19. Romy Solomonson

    5 stars
    I have a question. I am going to make a Schwarwaelder Kirschtorte, and had to buy a whole big bottle of Kirschwasser. Can I use the leftover Kirsch for a Rumtopf?

  20. Romy Solomonson

    5 stars
    In order to make a Black Forest Cake I had to purchase a whole bottle of Kirschwasser. Can I use that to make a small Rumtopf?

    1. Hi Romi,
      well, it’s not against the law but I don’t think it will taste as good as with rum. But you could soak cherries in it. But why not using it in other cakes? You could also fill pralines with kirschwasser (very common in Germany). If you are making cherry jam this year, add some Kirschwasser (if you don’t share with kids) for some extra taste. Some drink it as a Shnaps after a meal – I don’t like that though.


      1. definitely soak cherries in it! 2 pounds pitted cherries, 1.5 cups sugar, 6 cups fruity merlot (2 bottles), 1.5 cups kirschwasser, 1 cinnamon stick. Simmer cherries, 1/2 cup wine and sugar for 10 mins or until cherries are very soft, let cool, add everything including the remaining wine and kirschwasser to large jar. cover and put in cool, dark spot for one week and gently shake every other day. after 1 week, strain through cheesecloth (keep the cherries for topping ice cream or yogurt or make a pie) and store the liquid in a cool dark place tightly closed for a few weeks. drink within 3-4 months.

  21. Is it possible to make this completely sugar free or does the sugar have a purpose ?

    Do you use a particular rum for this like white rum?

    1. Hi Sam,
      I had to look it up in German discussions, so the information here is from other Germans and I don’t have any experience of my own about this topic. It seems that if you leave out the sugar, you need to use alcohol with a very high percentage. 80% was suggested – not sure if that’s healthy! The sugar is part of the conservation of the fruits, so if you leave it out and want to prevent the fruits from rotting, you need them to submerge entirely in high percent alcoholic drink. In Germany that seems to be “Stroh 80”.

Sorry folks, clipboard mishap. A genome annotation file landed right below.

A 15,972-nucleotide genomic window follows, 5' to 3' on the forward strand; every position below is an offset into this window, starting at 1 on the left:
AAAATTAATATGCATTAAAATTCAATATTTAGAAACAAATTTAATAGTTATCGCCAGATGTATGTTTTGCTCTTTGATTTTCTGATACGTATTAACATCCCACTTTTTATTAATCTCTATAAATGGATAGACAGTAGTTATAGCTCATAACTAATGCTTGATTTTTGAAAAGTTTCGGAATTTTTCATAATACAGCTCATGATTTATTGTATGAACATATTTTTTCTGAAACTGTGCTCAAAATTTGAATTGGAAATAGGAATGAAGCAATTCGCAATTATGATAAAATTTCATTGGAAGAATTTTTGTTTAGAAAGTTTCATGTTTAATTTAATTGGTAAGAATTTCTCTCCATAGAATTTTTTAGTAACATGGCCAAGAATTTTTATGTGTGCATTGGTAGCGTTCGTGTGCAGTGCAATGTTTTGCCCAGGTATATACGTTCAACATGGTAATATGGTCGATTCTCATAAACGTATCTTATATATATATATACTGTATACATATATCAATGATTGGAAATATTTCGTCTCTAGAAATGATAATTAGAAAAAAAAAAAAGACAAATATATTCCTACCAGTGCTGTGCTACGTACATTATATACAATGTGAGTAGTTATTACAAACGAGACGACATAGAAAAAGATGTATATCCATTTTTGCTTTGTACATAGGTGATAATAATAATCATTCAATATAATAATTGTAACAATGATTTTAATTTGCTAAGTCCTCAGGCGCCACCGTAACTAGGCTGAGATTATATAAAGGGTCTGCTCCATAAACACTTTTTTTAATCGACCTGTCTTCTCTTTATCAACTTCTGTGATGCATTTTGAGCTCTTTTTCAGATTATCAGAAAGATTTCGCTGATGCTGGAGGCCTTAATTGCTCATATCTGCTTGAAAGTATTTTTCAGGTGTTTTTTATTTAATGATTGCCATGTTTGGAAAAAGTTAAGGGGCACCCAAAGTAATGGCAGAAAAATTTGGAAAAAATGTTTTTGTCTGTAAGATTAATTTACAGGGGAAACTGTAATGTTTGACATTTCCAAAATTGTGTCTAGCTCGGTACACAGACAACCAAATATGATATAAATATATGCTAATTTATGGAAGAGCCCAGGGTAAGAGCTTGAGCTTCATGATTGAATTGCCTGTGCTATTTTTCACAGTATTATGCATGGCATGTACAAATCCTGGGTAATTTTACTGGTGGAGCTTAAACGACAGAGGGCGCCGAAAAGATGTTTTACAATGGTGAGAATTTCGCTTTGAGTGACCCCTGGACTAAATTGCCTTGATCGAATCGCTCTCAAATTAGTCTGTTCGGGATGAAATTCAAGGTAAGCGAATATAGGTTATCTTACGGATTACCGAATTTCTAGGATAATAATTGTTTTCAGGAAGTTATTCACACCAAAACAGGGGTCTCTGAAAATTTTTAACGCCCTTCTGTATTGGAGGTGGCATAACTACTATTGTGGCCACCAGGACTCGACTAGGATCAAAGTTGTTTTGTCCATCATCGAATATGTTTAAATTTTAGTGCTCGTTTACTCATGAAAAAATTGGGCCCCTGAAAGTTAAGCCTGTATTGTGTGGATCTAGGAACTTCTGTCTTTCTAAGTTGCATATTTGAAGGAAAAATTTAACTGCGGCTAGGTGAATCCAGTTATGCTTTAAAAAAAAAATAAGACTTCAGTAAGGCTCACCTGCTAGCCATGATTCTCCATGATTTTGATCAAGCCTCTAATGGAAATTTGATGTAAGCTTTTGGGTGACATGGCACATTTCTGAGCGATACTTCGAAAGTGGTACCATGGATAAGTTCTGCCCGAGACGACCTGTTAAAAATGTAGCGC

I use just any rum that comes at a reasonable price tag.

  22. Karen Preuten

    Hi, I made a rumtopf last summer ( 2019). I have kept it in the fridge covered ever since. Due to some health issues I was in the hospital and have not even tried it. It is now May 2020. Is it still safe to eat ?
    P.S. How long will it last ?

    1. Hi Karen,
      I am sorry you had health issues and hope you are fine now.
      The rumtopf should still be good if all fruits were covered with rum. I too have some rumtopf left from 2019 and just recently used it with a scoop of vanilla icecream – it was delicious. I believe you can use your rumtopf for at least the rest of the year since the alcohol keeps it from getting bad. However, also use your own best judgement when opening and testing it.
      All the best,

  23. My parents would make this every year when I was a child. I remember when they finally allowed me to try it. I had died and gone to Valhalla. I intend to make this for next year. As I now live in the Southern Hemisphere, it is difficult to keep the jar in a cool enough place.

    Danke schön!

    1. Gern geschehen! Brave of you, waiting until they allowed you to try it. I was definitely inpatient and fished for the rum soaked strawberries at age 14 or so. I too have to problem of the cool place to store it. Lucky for me we have space for a second fridge and there I put it until now. This years rum pot tastes fantastic!